From next week, we will go back to our regular weekly homilies by Father Hanly, but as we don’t have a homily for 11th Sunday in Ordinary Time, Year C, this week we are rerunning Father’s beautiful homily on Jesus calling the blind man.
This homily was chosen when we invited people to write in to nominate a homily by Father Hanly that they felt was important and that they wanted to bring to the attention of those who might have missed it, giving brief reasons for their choice.
Anita Kam wrote in and said:
“The ‘Story of Jesus and the blind man’ is a beautiful homily. Jesus wants us to identify with the blind man, he wants us to have eyes to see, ears to hear and hearts to love. We are not to give sympathy, to say ‘I am sorry’ but to walk with the person who is in pain. Father Hanly ended the homily with the French novel ‘Little Prince’ sending, ‘if only we can see with our heart, we see what is beautiful in this world.’ Love is the heart of the matter.”
So today we offer “Jesus Calls the Blind Man” Father’s beautiful homily for 30th Sunday in Ordinary Time, Year B, which was delivered on 25th October 2009.
“Jesus Calls the Blind Man”- Homily for 30th Sunday in Ordinary Time, Year B
Readings for Mass
First Reading: Jeremiah 31:7-9
Responsorial Psalm: Psalms 126:1-2, 2-3, 4-5, 6
Second Reading: Hebrews 5:1-6
Gospel: Mark 10:46-52
Recording of Homily
Transcript of Homily
(Beginning missing)…all these centuries ago and still exists there. The road is uphill and a winding path of seventeen miles to the city of Jersualem.
That’s very important because … Do you remember last week when we talked about Jesus on the way to Jerusalem? He only has one purpose this time to go to Jerusalem, and that is to be handed over, by his own people, to the Gentiles, who will scourge him, who will beat him, who will strip him of his clothing, who will hang him on a cross and drive nails through his hands and his feet. And, having killed him, he will be buried. And Jesus says to them, “But I will rise again.”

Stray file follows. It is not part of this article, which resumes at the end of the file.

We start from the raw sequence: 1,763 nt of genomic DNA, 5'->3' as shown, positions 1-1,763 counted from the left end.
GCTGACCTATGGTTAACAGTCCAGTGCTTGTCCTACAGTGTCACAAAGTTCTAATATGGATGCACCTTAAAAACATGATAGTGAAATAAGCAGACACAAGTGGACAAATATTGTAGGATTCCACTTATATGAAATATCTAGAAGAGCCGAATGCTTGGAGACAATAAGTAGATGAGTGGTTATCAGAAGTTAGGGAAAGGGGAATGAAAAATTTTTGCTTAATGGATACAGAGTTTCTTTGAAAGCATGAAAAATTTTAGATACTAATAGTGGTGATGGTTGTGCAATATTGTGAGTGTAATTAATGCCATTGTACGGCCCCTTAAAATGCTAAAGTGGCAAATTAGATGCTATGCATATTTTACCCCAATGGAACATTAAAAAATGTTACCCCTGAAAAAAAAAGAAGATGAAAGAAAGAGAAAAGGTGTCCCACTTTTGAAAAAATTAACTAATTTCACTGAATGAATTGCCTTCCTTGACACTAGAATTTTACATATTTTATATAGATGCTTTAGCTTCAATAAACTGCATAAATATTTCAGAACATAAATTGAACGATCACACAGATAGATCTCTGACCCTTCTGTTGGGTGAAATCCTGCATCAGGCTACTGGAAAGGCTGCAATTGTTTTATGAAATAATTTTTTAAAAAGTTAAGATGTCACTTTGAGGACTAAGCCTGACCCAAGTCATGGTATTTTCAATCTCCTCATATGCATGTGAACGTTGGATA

Now, the disciples didn’t know what he was talking about, because two of them came up, the sons of Zebedee, his favourites, remember, and they said, “What we really want from you, Jesus” (not to give him sympathy, not to say, “I’m sorry. We will stay with you”), “What we really want is to be top men in your new kingdom. That’s what we want. We want the best places.”
How desperate it must have been to hear this.
And now here is little Bartimaeus, and Mark is going to tell us something very important.
Bartimaeus is blind and he’s on the street in Jericho and Jesus is now leaving Jericho, as Mark says, “Going to Jerusalem,” you see. And Bartimaeus cries out, “Jesus, Jesus of Nazareth.” And then he says, “Son of David, have mercy on me, have pity on me,” knowing that you don’t have to love me, because pity is very often much stronger than love. And it’s a great appeal from a beggar on the street, surrounded by people yelling at him.
And they’re yelling at him now, because he never should have said those words, “Son of David, Son of David,” and drawn attention to the situation, because “Son of David” is a Messianic title and reserved only for the Messiah.
And, of course, this is one of the reasons why Jesus’ enemies have crowded around to destroy him, because he is claiming that he has come from God, and he is doing everything that the Messiah is expected to do.
And so it is the people are afraid that they might be surrounded by Jesus’ enemies as well. So they’re yelling at the little beggar and saying to him, “Keep quiet. Keep quiet. Don’t yell.”
And then Jesus sees him in the street and he stops and he calls him.